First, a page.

An air intake has been integrated into the holder and two external air filters have been mounted in height to allow better filtration and easy maintenance. The motorcycle is powered by a Yamaha 1000cc inline four cylinder with a dual nitrous oxide system. Everything is mated to the Yamaha six-speed transmission. The electronics are powered by a 12-volt battery that runs the motorcycle, with a separate 24-volt battery mounted inside the swingarm to operate the gun. A large Samsung smartphone in front of the driver serves as instrumentation to keep things simple.
The motorcycle does not have to run to shoot. The pistol can be cocked with a switch on the console in front of the operator. The trigger is very well located where the horn button was. Aiming is accomplished by moving the overhang up or down and steer the bike right or left. While this is really an estimate in terms of accuracy, a laser sight and pistol-mounted camera could be added in the future, with reticles appearing on the smartphone.
After two years of trial and error, a finished bike finally met the standards of all parties involved. The M134X will go on sale when its promotional features are over, and it’s, in fact, street legal (without the gun, of course, unless you have the proper permits). Tailgunner might even create a replica if the money is there. Civilian and police versions are already in preparation.
Not only did the spirits involved disprove the idea that it was impossible to ride a minigun on a motorcycle, but they showed that it could be done in a practical way. Who knows, maybe someday we’ll see M134Xs roaming the battlefield with additions like smoke screens, oil slicks or caltrops. It looks like the guys from Tailgunner have found a way to channel the minds of Richard Gatling and Burt Munro. It’s nice to know that the guys who can come up with things like that are on our side. Watch the full videos on RECOILtv to see the M134X in action.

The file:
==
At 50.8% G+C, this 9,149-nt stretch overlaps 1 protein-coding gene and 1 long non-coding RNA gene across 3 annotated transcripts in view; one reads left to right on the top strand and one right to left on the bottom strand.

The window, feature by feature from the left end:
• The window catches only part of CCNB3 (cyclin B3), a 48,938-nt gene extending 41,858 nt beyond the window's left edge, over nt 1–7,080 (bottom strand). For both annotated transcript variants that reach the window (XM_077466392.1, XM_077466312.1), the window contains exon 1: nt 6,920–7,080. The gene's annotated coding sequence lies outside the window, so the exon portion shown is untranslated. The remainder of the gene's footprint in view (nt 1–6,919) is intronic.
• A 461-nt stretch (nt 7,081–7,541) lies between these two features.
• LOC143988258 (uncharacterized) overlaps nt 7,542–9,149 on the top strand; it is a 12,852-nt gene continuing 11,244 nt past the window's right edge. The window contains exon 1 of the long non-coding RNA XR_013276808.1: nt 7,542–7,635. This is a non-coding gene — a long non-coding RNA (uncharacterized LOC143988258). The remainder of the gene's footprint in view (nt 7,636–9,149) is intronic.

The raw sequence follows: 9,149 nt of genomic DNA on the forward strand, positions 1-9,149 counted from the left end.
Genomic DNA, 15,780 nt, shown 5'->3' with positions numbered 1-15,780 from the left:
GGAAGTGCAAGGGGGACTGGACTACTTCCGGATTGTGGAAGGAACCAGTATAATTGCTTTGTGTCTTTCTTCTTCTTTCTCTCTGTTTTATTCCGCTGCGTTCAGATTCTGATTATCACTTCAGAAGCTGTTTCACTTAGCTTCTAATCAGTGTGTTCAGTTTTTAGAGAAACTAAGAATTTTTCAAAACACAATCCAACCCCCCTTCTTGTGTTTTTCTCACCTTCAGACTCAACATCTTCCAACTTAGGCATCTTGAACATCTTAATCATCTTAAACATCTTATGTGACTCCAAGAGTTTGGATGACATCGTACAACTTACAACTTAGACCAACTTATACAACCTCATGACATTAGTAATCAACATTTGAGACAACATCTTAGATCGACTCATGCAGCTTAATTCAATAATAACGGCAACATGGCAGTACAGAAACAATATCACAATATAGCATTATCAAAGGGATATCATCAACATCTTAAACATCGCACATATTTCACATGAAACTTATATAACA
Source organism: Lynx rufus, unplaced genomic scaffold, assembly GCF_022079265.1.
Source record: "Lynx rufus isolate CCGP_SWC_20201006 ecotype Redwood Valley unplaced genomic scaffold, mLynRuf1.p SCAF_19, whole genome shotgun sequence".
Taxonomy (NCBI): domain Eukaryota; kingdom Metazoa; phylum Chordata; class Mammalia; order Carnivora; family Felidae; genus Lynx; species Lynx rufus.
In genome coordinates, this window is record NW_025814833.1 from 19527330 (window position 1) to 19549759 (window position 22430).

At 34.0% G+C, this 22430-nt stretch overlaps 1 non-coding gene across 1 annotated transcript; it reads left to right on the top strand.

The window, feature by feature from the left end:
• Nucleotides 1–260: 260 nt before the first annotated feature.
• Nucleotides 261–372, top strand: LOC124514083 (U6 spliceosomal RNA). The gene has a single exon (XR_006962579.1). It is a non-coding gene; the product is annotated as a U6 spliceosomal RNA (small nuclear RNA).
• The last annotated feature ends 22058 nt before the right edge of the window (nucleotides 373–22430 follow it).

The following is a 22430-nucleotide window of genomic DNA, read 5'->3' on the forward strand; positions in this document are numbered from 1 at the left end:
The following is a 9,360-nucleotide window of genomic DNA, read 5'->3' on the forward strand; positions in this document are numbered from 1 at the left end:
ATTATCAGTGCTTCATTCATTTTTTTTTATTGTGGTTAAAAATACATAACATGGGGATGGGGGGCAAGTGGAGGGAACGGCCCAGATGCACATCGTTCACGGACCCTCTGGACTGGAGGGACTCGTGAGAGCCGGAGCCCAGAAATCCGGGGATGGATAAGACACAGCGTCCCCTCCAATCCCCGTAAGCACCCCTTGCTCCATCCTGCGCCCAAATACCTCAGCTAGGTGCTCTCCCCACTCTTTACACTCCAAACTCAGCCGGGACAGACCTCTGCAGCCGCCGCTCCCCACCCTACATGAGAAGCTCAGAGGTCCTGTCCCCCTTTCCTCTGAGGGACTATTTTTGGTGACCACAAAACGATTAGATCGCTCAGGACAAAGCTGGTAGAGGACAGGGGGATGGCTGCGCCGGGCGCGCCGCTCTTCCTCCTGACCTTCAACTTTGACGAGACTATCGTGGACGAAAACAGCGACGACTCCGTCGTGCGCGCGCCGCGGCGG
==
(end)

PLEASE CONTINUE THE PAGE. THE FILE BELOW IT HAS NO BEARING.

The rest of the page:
2016 Yamaha Tailgunner Dillon Aero M134X Interceptor
Four-cylinder in-line 1000 cc with dual nitrous oxide system
120/70-ZR17, front; 190/50-ZR17, rear
M134D, 7.62x51mm NATO
Aircraft grade aluminum
Tail Gunner Exhaust
Don’t think the fun ends there. Cal made this awesome Timemachinist AR-M134X shorty to complete the Tailgunner Dillon Aero M134X project. This is a fully billet construction based on a Sharps lower end and a custom Gatling Timemachinist / Tailgunner style shank.
Since the bike itself and the miniguns are almost inaccessible to the public, you might see AR Gatling Gun-inspired full float tubes for sale in the future if the interest is there. The barrels do not rotate, but this pistol version has a Noveske 7.5 Diplomat barrel inside.
While the AR-M134X was designed to look like a minigun cannon assembly, it was designed to function as a high performance handguard. Check out more of Cal’s work, such as his custom watches, at www.timemachinistwatches.com.
Read more: http://www.recoilweb.com/minigun-motorcycle-126404.html#ixzz4aC39y0b2